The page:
On the last Tuesday of September, I left the house at 8 a.m. to kill a bit of time with a fishing rod.
I seldom begin a fishing trip that late, but a little wading seemed to be a good idea at the time.
End of summer can sometimes yield some of the largest flounders of the season for those who take the time to search for them. When I arrived at my favorite flounder spot on the eastern shores of Tomoka State Park, I discovered there would be no wading. The wettest August and September in recent memory had resulted in the Halifax being near flood stage with the water over the shore and into the woods. This would be more like swimming than wading.
Back in the truck, I headed south and stopped at the Granada Bridge in Ormond Beach. Fishing the west side my jig did manage a few light hits, and, finally, one small blue fish came up onto the boards.
I moved on to the Main Street Bridge where a couple fellows were already fishing. One had a black drum and the other a sheepshead, so they were well on the way to a nice fish dinner. I was there looking for sea trout, but none took the lure.
Next, I pulled into the parking lot of the big courthouse annex on Orange Avenue. Since the new bridge had been completed I had been wanting to check out the fishing possibilities there. For years the old bridge had been one of my favorite stops, but I knew that had all changed. Now there is a big "L" shaped wooden pier under the west end of the new bridge. Nice, but I didn't think there would be any fish around for at least two years.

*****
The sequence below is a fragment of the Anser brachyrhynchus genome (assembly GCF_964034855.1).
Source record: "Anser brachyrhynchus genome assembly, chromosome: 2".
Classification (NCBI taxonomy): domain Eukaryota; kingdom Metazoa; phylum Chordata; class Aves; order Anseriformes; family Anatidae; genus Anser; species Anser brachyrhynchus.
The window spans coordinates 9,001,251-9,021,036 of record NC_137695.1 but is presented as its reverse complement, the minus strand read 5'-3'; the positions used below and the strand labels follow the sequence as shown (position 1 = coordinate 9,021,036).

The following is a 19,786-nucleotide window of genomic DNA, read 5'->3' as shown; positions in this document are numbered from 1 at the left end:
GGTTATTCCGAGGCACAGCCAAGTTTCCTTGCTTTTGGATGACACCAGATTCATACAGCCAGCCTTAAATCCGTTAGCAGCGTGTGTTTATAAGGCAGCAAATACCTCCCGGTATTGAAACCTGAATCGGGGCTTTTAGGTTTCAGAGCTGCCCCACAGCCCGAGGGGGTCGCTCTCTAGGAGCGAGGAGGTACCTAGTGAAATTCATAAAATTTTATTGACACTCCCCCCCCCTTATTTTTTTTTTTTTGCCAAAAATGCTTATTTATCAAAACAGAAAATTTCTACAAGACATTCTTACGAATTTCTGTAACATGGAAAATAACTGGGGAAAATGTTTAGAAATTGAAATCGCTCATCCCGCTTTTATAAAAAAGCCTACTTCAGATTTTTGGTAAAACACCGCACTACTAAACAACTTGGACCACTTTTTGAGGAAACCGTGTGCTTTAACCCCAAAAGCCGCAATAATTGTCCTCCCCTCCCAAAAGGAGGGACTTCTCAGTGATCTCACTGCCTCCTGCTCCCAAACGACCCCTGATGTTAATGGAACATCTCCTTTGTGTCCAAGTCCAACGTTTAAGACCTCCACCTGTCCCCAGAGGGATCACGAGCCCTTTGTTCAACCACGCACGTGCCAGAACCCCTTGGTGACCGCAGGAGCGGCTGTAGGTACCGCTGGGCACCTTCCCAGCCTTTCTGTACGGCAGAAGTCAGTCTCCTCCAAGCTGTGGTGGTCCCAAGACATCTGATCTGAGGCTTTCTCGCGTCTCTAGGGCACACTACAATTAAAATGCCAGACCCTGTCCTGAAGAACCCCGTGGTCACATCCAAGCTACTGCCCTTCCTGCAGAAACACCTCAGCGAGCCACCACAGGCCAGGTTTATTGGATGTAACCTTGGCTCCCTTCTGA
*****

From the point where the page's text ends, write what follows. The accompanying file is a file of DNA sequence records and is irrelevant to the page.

The only one fishing there when I arrived was Jeremiah, who fishes that area as much as anyone. He and I compared jigs, and when I asked if he had been catching I was surprised to learn that, indeed, he had been doing pretty well there. Jeremiah told me that the construction had certainly disrupted the catch, but the fish had not left; only relocated.
Now, there was trout but not where I once caught them. Fishing with a paddle tail bait, he had been landing good numbers and had even been catching snook either early or late around the bridge. He mentioned that the sheepshead’s bite was still good if you can locate them, and the black drum were still around. As for me, I did not catch anything there, but with all the good information Jeremiah gave me I can now put Orange Avenue back on my list of hot spots.
Of course, after a few years the barnacles will grow, the bottom will recover from the damage caused by the construction, and the fishing will be reliable once more. At any rate, I'm happy they did consider the fishermen when they built the new bridge. It's a nice pier.
Dan Smith has fished the waters of Volusia County for more than 40 years. Email questions and comments to firstname.lastname@example.org. His book, “I Swear the Snook Drowned,” is available for purchase for $10.95 at (386) 441-7793.